In this week’s news round-up, Little Richard will be buried at Oakwood, AdventHealth reports unreliable COVID-19 tests, an SDA business owner provides meals in Minneapolis, and Adventist institution Northern Caribbean University applies to serve as site for medical marijuana research.
Little Richard to be Buried at Oakwood University. Little Richard will be buried at Oakwood University in Huntsville, Alabama. Entertainment Tonight reported that a representative for the school confirmed the news. He will be buried at Oakwood Memorial Gardens, which is owned by the Seventh-day Adventist university. Gerald Kibble, director of Oakwood Memorial Gardens, told The Associated Press that the funeral would be private and held Wednesday, May 20. The “Tutti Frutti” singer who was born Richard Penniman, died of bone cancer May 9 at age 87. He was an alumnus of Oakwood, attending in the late 1950s when he studied theology.
Little Richard’s relationship to religion and to Adventism in particular is explored in the articles below. Spectrum’s article by Gerry Chudleigh, published in 2009 may be of particular interest, as well as Dr. DeWitt Williams’ recent profile and memories of attending Oakwood and singing with Little Richard.
From AJC, “Little Richard to be buried at historically black university in Alabama,” from Religion News Service, “Little Richard: Six examples of how religion played a role in his life,” and from The New York Times, “Little Richard, Flamboyant Wild Man of Rock ’n’ Roll, Dies at 87.”
Florida AdventHealth Reports Unreliable COVID-19 Tests. The results of more than 25,000 COVID-19 tests performed by AdventHealth in Central Florida are unreliable because of concerns with a third-party lab that had been processing the tests, the health system said recently. AdventHealth officials did not name the testing company but said that AdventHealth had terminated its contract with the lab because of “unacceptable delays” and lack of confidence in the reliability of the tests.
“Teams across our organization are working around-the-clock to remedy the situation,” said Daryl Tol, president and CEO of AdventHealth’s Central Florida Division, in a statement. “We take our responsibility to safeguard everyone who entrusts us with their care very seriously.” The health system is now notifying individuals who have been impacted by letters or phone calls.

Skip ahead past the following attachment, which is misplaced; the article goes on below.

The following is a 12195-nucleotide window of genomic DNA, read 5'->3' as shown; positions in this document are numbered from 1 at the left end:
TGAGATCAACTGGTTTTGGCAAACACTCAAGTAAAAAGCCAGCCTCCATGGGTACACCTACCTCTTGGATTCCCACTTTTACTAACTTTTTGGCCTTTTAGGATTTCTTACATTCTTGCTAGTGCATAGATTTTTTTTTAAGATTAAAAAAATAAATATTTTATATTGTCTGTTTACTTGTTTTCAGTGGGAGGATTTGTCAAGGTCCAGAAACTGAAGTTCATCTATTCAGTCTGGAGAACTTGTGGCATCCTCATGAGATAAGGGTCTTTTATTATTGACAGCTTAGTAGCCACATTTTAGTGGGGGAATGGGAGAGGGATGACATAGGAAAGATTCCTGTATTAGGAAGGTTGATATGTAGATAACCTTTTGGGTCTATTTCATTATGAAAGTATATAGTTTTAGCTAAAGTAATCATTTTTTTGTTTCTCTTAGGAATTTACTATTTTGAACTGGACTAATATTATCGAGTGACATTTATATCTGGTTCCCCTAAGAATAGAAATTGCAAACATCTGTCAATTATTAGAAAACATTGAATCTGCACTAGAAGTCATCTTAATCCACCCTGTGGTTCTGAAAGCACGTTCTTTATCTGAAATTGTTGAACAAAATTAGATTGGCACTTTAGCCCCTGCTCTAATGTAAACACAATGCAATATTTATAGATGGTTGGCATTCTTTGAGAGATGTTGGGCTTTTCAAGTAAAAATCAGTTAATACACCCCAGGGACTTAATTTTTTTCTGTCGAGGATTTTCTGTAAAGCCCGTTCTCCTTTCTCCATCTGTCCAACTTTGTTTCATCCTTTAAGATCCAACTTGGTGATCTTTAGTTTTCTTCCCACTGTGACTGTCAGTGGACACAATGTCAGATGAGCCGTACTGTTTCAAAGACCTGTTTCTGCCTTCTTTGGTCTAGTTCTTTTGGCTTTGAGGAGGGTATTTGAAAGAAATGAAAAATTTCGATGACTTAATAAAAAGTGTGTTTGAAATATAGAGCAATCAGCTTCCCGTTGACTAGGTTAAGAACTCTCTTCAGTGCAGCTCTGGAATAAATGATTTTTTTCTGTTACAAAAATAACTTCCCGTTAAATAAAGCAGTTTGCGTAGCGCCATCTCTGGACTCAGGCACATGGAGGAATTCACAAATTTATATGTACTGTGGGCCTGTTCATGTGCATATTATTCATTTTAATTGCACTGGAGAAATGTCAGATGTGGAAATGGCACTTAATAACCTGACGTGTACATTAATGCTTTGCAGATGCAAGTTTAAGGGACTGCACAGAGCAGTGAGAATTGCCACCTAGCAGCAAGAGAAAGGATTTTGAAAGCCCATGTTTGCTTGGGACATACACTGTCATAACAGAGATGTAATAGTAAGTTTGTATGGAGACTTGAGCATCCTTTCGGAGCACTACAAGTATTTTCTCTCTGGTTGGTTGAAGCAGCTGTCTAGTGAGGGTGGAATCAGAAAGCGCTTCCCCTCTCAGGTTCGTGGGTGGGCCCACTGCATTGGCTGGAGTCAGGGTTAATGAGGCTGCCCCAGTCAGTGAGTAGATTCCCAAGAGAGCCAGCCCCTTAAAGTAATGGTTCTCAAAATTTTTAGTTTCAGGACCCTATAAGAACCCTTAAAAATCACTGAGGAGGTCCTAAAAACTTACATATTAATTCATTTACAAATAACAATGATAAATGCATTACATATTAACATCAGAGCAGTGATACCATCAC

AdventHealth will provide testing to affected individuals at no charge. In late February, the Food and Drug Administration issued guidance that allowed some companies to offer diagnostic testing without the agency’s review in order to expand testing options across the U.S. during the pandemic. From the Orlando Sentinel, “AdventHealth says 25,000 of its COVID-19 test results unreliable.”
SDA Business Owner and Wife Provide Meals to Minneapolis Residents during Pandemic. Chef Gerard Klass and his business partner-wife Brittney set out to manage their food business, Soul Bowl, during state-mandated restrictions and preparing meals to distribute in the community. Financial support for “Food for Your Soul” came directly from their church, Glendale Seventh-day Adventist, and from donations received from customers. To date, they have served upwards of 125 meals a week for the past month in the greater Minneapolis area to individuals and organizations. Klass credits working on church hospitality committees as a boost to preparing for and serving meals to hundreds at a time. They also rely on paid staff to assist with cooking, assembling meals and delivery.